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, it goes without saying that we all do our jobs here, that we seek a seat in the united states senate for a reason. we decided to run for this high office because of issues that we deeply care about whether it be more affordable health care or better housing or lower taxes. in a job like this, you're driven to find the issues that move you. and then sometimes there are issues that find you. when i was elected to the united states senate last november, i never imagined that my maiden speech would be about guns or about gun violence. just like i could have never imagined that i'd be standing here in the wake of 20 little kids having died in sandy hook or six adults who protected them. but sometimes issues find you. and so here i am. i'm so pleased to have the majority leader, the majority whip and so many of my colleagues on the floor with me here today. i want to start, though, with the unpleasant part. i think it's important for all of my colleagues to understand why we're having this debate this week and next week about gun violence. why for the first time in decades we were able to
states senator, but the idea that i can't get the information, you know, that i need to see the studies that you are doing. and again, i've got trust in the agency but with oversight of the agency. i just don't understand that. >> senator, the information that we have not been able to gather and share is information that is confidential. it relates to medical records and information that can trace back to specific people. and we are required to protect that as a scientist. having said that, if there's anything that we can do to build a more trust these him and on him and him and him and the redacted as far as coming in, the people in that sort of thing. again, you don't have a bunch of information that you shouldn't have dumped out that you know what you shouldn't have dumped out with peoples names and all this kind of stuff. again, we talk about transparency in business. i don't know that there's, in any other area of research, those things are taken care of word you redact, you do this and that, names, things like that. but the basic science, there's just no excuse. >> i am more than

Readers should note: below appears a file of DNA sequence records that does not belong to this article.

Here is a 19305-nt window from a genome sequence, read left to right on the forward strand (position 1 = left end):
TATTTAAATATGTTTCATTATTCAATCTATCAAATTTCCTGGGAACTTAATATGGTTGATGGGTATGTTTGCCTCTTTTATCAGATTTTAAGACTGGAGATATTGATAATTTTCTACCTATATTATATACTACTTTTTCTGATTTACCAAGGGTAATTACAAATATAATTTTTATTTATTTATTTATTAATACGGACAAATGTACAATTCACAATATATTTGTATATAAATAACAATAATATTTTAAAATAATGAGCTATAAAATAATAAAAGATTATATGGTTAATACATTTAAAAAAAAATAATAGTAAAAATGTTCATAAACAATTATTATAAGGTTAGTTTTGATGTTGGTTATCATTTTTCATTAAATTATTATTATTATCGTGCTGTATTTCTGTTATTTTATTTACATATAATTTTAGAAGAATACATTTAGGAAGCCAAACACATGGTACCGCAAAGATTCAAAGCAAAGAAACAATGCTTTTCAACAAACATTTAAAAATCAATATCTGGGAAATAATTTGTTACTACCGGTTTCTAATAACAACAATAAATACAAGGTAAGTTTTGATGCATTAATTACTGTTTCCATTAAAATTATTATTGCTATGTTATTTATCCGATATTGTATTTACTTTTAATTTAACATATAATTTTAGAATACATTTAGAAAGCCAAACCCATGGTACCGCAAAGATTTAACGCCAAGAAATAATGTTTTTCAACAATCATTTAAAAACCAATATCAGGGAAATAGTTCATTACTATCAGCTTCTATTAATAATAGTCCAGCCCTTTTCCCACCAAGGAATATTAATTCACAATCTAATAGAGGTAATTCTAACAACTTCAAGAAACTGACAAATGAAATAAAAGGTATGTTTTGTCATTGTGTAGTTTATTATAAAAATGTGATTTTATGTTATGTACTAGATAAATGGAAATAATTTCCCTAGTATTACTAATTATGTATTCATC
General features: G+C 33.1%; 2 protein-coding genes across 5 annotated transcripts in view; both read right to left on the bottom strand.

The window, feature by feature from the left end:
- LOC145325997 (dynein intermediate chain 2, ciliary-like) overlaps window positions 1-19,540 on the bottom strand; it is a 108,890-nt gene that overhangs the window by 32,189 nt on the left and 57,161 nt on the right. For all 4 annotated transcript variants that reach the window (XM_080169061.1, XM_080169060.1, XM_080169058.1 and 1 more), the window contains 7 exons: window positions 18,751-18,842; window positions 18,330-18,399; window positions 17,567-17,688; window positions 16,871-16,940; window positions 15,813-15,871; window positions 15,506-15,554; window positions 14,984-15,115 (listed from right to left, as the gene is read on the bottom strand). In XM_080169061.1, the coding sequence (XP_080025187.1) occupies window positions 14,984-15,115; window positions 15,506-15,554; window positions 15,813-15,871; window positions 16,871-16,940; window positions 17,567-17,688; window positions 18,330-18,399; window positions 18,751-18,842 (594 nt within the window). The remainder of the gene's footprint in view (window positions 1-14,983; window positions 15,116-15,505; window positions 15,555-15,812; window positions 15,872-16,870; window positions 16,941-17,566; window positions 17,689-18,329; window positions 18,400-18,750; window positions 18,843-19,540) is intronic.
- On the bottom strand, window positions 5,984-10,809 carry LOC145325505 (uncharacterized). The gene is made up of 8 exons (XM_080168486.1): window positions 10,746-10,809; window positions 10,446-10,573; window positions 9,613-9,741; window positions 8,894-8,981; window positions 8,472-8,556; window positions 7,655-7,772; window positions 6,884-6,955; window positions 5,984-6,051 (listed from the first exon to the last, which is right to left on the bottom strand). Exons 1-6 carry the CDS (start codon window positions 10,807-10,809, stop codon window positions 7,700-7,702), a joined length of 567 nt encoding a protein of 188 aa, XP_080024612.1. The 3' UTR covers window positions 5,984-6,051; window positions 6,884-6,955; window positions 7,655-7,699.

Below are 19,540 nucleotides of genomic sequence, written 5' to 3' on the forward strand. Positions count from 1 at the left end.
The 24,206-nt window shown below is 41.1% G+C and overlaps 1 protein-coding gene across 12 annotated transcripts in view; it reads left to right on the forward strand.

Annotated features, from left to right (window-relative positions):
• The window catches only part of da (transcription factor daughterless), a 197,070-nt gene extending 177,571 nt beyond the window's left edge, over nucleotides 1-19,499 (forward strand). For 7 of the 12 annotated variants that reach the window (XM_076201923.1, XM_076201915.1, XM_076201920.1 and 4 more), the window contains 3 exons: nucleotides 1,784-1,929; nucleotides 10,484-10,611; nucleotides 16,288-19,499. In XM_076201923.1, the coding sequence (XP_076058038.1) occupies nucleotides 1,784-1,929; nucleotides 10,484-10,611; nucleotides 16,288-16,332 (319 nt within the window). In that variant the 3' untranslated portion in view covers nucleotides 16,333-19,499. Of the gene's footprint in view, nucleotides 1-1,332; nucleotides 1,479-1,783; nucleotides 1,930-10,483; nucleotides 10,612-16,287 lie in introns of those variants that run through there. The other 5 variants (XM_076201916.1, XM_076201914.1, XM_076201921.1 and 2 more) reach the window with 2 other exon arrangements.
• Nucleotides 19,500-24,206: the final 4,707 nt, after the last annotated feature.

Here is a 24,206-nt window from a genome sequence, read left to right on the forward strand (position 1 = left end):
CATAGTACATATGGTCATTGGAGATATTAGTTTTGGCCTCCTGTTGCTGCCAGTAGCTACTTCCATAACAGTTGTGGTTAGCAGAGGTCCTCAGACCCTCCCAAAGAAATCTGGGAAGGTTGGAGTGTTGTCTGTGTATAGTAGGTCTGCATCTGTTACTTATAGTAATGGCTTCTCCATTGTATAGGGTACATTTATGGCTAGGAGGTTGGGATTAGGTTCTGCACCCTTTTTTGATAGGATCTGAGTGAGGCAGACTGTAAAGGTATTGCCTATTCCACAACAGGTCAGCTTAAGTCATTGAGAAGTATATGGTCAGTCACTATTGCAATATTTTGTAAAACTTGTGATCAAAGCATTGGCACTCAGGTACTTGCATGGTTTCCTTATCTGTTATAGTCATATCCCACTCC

arms from sources other than the united states? >> it has. that's reported in open source but it has. >> so the lack of arms has not been the decisive issue in terms of the conflict on ground in serious? >> not in my military judgment. there's no shortage of arms in syria. >> what is the problem? and perhaps is not as evident a year ago is, and i must say the surprising durability of assad, but also the continued incoherence of the opposition. is that a fair statement the? >> yes your. >> and our policy priority has been i think even back then and going forward for this year and going, continuing forward, is to try to build a coherent, inclusive opposition as the key strategic element in resolving this situation. is that a fair judgment? >> it is there, and it is even more important now with the coalescing of these extremist groups. so now you have got the moderate opposition becomes more important. >> and there's another aspect of this issue just at the level of conflict. that is, it's not simply supplying the opposition. it somehow interdicting support for the assad regime. the cha
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